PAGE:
The "Deadly Road"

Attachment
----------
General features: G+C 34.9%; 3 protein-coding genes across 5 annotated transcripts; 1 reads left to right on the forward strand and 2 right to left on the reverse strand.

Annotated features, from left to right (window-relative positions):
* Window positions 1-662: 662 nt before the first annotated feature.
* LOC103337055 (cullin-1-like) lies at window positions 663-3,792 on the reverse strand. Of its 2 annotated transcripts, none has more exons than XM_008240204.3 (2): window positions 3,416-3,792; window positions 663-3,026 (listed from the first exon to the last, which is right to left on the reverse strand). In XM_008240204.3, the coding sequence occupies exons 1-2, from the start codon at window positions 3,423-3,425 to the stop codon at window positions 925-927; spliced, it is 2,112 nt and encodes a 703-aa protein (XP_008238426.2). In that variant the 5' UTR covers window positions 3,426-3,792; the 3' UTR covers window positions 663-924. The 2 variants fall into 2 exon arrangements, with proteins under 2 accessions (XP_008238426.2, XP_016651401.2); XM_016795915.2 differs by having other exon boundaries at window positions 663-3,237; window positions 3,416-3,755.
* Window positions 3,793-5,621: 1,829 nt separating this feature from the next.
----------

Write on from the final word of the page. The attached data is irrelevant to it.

Once ranked among the world's illustrious explorers, Hanns Vischer had become a faint footnote by the time John Hare, a fellow countryman and founder of the Wild Camel Protection Foundation, came upon Vischer's 1910 book, Across the Sahara. The book detailed a grueling journey through the world's largest sand desert. A Swiss-born educator who worked for the British Colonial Service in Nigeria, Vischer had become intrigued by the "deadly road"—the centuries-old route used to herd slaves, most of whom perished, from sub-Saharan Africa to the Mediterranean coast. Accompanied by religious pilgrims and newly freed slaves, the 30-year-old administrator—and amateur painter—traveled the route in reverse, from Tripoli to Lake Chad. Vischer faced torrid heat and the threat of tribal raiding parties; amazingly he lost none of his team. After completing his journey in 1906, Vischer went on to devise an innovative curriculum for African schools, for which he was eventually knighted. Yet Sir Hanns never forgot the Sahara. "I had entered it frivolously, like a fool," he wrote. "I left it as one stunned, crushed by the deadly majesty I had seen too closely." Hare traveled south to north, bettering his predecessor's time because of shorter oases stops. Equipped with a global positioning system, Hare more often turned to Vischer's map. Vischer himself, according to Hare, seemed close at hand: "He was with us most of the way."
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